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Here is the first stable release of Microsoft’s new Edge browser

Right on schedule, Microsoft today released the first stable version of its new Chromium-based Edge browser, just over a year after it first announced that it would stop developing its own browser engine and go with what has, for better or worse, become the industry standard.
You can now download the stable version for Windows 7, 8 and 10, as well as macOS, directly. If you are on Windows 10, you can also wait for the automatic update to kick in, but that may take a while.
Since all of the development has happened in the open, with various pre-release channels, there are no surprises in this release. Some of the most interesting forward-looking features like Collections, Microsoft’s new take on bookmarking, are still only available in the more experimental pre-release channels. That will quickly change, though, since Edge is now on a six-week release cycle.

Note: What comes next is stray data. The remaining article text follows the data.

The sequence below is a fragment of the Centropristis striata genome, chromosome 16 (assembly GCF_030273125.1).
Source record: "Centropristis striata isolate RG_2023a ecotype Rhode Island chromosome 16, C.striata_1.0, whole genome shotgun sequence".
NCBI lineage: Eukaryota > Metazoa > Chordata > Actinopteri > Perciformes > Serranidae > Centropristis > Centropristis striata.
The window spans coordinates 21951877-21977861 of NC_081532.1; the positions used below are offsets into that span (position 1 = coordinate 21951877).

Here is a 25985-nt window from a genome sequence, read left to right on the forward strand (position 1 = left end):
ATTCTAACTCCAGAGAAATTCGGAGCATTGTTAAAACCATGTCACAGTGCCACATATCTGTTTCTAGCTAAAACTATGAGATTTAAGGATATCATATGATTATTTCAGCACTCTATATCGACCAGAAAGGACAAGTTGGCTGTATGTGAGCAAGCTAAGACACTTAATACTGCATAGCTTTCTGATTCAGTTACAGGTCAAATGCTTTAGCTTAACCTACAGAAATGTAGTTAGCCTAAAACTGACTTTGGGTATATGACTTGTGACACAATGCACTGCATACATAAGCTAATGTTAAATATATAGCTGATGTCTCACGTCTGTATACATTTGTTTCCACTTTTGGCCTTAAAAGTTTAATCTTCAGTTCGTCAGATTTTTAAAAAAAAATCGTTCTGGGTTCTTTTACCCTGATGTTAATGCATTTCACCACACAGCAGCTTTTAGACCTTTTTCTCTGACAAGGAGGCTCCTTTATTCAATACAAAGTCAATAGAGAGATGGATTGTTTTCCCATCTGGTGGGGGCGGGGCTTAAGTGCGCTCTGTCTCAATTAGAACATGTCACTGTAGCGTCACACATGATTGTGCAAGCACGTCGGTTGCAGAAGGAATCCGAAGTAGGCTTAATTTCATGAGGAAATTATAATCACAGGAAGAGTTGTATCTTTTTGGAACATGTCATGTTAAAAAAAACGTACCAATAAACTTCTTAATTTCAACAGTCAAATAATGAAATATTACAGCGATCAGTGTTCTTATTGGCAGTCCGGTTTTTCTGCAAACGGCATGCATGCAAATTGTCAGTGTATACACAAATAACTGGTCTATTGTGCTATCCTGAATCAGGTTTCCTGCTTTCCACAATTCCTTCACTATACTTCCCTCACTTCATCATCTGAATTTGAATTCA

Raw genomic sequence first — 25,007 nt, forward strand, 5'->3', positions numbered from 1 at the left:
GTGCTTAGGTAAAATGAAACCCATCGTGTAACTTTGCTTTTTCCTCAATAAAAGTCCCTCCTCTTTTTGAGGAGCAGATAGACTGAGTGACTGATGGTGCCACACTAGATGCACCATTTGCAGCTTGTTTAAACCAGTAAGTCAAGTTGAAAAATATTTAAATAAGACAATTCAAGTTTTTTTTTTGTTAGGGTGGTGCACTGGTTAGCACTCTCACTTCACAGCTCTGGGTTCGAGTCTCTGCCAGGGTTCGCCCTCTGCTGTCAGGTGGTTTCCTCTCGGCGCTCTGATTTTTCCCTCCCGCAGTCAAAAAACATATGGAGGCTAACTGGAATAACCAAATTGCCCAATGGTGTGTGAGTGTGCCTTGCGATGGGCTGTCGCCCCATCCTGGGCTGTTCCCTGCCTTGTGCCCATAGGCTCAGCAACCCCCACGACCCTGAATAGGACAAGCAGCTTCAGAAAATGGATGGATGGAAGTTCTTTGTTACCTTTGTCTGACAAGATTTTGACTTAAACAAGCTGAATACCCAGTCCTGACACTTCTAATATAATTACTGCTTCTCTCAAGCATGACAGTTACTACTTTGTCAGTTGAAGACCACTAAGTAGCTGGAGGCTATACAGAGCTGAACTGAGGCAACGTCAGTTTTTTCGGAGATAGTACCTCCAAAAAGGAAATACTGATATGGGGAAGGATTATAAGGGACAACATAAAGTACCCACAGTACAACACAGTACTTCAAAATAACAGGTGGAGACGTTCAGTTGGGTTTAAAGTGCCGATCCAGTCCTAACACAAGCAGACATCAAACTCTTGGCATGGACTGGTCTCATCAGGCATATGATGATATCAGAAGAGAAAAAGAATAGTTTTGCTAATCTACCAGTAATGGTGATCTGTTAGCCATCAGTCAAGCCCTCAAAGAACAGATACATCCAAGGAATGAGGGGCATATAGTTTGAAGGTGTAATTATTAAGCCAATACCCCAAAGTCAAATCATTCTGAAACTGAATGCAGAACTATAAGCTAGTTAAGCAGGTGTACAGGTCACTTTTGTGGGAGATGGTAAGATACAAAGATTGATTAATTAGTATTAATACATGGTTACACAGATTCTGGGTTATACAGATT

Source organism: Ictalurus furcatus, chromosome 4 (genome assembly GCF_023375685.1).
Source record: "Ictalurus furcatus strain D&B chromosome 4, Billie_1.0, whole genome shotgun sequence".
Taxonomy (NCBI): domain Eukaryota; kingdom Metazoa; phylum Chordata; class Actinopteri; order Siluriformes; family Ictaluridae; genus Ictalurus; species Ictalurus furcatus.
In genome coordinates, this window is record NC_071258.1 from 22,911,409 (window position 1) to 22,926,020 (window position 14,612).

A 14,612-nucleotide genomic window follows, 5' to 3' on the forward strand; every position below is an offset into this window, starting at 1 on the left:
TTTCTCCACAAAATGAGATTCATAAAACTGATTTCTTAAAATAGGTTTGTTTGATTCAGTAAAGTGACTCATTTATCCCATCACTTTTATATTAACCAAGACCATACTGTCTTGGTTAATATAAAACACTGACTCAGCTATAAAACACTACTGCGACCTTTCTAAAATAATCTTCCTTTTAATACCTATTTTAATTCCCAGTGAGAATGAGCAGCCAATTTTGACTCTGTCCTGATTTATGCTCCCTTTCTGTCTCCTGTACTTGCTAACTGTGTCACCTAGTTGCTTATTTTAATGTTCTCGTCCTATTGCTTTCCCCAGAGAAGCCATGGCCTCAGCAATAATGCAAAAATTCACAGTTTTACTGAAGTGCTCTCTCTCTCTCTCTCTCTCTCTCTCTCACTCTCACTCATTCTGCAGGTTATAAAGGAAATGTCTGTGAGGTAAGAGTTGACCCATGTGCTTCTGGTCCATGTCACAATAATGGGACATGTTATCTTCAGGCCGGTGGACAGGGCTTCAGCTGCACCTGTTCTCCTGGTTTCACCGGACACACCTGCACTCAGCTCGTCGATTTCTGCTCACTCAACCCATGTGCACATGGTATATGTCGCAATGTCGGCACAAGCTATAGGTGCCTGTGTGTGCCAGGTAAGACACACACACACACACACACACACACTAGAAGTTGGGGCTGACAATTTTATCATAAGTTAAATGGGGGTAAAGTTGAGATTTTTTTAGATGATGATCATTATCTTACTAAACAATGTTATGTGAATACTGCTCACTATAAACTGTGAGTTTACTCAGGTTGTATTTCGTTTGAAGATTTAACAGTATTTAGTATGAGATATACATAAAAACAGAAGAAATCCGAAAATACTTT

As I’ve said throughout the development cycle, Edge is a competent Chrome challenger and I have no hesitations to recommend it to anybody who is looking for a browser alternative. It’s still missing a few features, most importantly the ability to sync your browser history and extensions between devices. I’ve never found that to be much of a roadblock to using Edge as my main browser, but your mileage may vary.

Browsers are interesting again
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